Highland Park beagles spread joy, become local Nextdoor sensations | Pittsburgh City Paper

Highland Park beagles spread joy, become local Nextdoor sensations

click to enlarge Highland Park beagles spread joy, become local Nextdoor sensations
CP Photo: Jared Wickerham
Maurice Brown with his beagles, Duke and Lucky
Duke and Lucky Brown might be the best-known beagles in Highland Park. If neighbors don’t know them IRL from their five daily walks with their human caretaker, the gregarious born-and-raised Highland Parker Maurice Brown, they will likely recognize the pair as the Dynamic Duo, the hyper-local Nextdoor pet sensation.

Every day for about the last three years, Brown, 55, has posted pictures of Duke and Lucky, who he calls “the boys,” on Nextdoor, a popular neighborhood-based social media network. Brown pairs the photos with a short blurb providing some context, illuminating what he imagines the dogs are thinking, encouraging social distancing and masking, or simply spreading positivity. He calls these posts “The Dynamic Duo Daily,” and people absolutely love them.

“Maurice and the Dynamic Duo are pretty much the only reason I login!” writes Quelcy Kogel of Polish Hill on a recent post.

Both dogs are sweet and friendly. Duke, 10, is older and slower, but Brown says he’s comfortable approaching anyone and behaves well off-leash. In many pictures, Duke has a stony look that Brown calls “regal.” Lucky, 5, is more outgoing and energetic, according to Brown. Lucky “looks like he's laughing all the time,” he says, and “Duke’s more thoughtful.”

“I always wanted a beagle because I always wanted a Snoopy,” Brown tells Pittsburgh City Paper in a recent interview at the Highland Park fountain, referring to Charlie Brown’s loveable cartoon pal.

In 2014, his desire materialized in the form of Duke. The dog is named for the Duke Blue Devils basketball team (Brown says he’s been a fan since 1984), but Duke’s name was Cole when he saw him for the first time on Midwest Beagle Rescue, Education, & Welfare’s website.

“Their vetting process is what really got me into them,” Brown says of Midwest BREW, explaining that it’s “almost like adopting a child.”

Once he passed a background check and met Duke, Brown says the connection was “instant.” Around 2016, Brown started posting pictures of the beagle on Nextdoor and says he was pleasantly surprised that people seemed into it.

“There’s people like me out there that love their pets,” Brown remembers thinking, and those people became his audience. Duke and Brown’s internet presence didn’t really get going, though, until Lucky joined the family in 2017.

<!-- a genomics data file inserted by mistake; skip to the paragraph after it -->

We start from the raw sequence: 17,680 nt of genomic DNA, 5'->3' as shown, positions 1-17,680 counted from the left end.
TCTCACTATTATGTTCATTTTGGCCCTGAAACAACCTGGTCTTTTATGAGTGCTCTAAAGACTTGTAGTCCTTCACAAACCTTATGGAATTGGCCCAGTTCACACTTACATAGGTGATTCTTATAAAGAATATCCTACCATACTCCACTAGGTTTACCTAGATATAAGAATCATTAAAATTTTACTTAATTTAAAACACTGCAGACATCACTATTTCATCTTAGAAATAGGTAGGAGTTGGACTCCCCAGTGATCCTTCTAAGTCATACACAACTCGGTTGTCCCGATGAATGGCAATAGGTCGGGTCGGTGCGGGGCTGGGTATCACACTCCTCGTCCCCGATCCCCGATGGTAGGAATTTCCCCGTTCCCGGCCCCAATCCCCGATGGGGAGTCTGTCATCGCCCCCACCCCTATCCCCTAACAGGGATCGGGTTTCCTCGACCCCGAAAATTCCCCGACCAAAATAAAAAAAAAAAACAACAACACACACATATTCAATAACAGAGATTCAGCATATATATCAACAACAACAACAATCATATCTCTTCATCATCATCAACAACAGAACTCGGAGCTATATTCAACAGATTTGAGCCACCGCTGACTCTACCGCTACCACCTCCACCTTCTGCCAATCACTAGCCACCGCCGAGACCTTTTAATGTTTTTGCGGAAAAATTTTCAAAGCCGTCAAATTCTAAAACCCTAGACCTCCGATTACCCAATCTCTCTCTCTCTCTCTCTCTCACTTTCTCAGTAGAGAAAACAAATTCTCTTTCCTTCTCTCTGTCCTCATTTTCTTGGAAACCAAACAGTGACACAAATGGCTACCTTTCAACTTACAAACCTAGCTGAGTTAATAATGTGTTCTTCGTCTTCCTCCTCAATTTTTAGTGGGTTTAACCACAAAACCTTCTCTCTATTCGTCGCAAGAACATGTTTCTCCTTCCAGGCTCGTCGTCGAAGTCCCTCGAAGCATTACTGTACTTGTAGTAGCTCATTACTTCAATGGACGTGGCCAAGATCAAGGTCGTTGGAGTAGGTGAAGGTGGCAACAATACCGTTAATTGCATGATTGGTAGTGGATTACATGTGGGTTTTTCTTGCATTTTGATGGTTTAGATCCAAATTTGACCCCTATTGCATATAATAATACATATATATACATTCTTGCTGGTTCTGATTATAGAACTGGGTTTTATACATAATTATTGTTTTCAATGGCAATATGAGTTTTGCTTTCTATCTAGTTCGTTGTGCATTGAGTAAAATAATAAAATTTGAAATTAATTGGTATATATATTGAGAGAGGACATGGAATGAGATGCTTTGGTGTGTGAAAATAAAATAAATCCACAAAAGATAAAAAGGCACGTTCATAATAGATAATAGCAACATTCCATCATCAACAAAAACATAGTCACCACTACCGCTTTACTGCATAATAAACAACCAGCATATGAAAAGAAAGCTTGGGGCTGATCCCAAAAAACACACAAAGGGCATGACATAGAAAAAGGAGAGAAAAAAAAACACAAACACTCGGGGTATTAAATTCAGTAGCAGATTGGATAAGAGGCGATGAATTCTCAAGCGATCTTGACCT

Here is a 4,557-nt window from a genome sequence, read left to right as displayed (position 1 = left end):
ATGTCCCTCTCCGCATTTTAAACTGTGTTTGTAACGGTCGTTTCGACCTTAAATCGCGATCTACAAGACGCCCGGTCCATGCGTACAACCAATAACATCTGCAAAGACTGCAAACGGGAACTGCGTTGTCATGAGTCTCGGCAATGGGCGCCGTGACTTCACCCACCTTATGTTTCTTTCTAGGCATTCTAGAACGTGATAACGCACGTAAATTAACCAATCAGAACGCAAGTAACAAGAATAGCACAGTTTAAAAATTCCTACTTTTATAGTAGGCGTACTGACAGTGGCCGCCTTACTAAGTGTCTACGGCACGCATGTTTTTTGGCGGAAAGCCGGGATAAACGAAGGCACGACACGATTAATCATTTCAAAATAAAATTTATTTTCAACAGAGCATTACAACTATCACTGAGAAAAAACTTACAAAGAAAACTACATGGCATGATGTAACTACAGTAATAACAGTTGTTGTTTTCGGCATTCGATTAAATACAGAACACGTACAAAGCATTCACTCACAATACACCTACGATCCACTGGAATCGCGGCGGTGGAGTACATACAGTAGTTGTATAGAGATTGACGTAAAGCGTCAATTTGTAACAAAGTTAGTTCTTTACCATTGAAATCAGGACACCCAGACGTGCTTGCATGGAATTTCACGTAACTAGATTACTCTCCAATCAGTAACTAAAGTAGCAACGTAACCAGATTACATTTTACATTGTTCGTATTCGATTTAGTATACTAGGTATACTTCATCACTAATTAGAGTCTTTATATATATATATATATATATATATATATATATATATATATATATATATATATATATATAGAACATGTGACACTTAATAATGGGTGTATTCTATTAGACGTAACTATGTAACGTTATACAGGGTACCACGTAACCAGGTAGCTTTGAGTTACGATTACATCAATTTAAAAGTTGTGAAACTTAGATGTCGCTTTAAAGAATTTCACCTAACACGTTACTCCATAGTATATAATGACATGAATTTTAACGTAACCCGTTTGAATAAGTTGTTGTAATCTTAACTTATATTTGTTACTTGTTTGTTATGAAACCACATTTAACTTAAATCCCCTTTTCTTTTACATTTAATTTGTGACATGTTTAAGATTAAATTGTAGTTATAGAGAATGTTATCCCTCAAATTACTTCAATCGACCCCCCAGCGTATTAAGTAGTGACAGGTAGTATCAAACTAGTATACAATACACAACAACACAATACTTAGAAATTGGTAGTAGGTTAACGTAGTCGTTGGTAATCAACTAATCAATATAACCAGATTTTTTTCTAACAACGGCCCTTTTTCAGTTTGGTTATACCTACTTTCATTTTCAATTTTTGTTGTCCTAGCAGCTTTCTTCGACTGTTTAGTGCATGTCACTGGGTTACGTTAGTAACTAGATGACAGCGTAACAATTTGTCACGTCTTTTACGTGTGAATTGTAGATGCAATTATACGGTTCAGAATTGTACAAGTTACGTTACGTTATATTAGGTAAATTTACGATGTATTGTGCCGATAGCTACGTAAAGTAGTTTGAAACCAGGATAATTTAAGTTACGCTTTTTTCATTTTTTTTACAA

“We have a lot of negativity in the world,” Brown says, explaining why he feels it’s so important for him to keep the Dynamic Duo posts light and positive.

“I focus on my boys, and I see how it makes other people happy. So, why would I post anything negative if [the boys] are positive?” he asks.

In addition to keeping it positive, it’s important to Brown to respond to the people who comment or otherwise engage with the Duo’s posts. He says if someone can take the time to reach out to him, he can take the time to respond.

“They’re taking a small part of their day to look at pictures of my boys and say something nice,” he says, so to acknowledge them is the least he can do.

Unquestionably, Brown’s neighbors and people from other parts of the city appreciate Brown and the Dynamic Duo. Brown was recently selected to be part of the inaugural Nextdoor 100, a collection of 100 Nextdoor users nationwide who were chosen by a panel of judges after being nominated for theirpositive contribution to their neighborhoods.

Brown insists he’s never skipped a daily post in the three years since he began the project, but neighbors fret if the algorithm happens to hide one of his posts, thinking something might be wrong with the Duo or their dad. Brown, at the suggestion of a neighbor, recently created a public Nextdoor group where he posts his Dynamic Duo content. It currently has 189 members.

Brown says people often recognize him and the Dynamic Duo when they are out walking, which still surprises him.

“They'll stop. They'll drive, and they'll honk their horn and they'll say, ‘Is that the Dynamic Duo?’ And some people have pulled over, they've gotten out” to pet the boys and take pictures with them, Brown says.

“People say, ‘Wow, it's helped me get through this, and I love them and they're positive’ … And that's just them being them,” Brown explains. “We’re always in the neighborhood. We live here, so we just walk around.”
The Dynamic Duo. tinyurl.com/PghDynamicDuo

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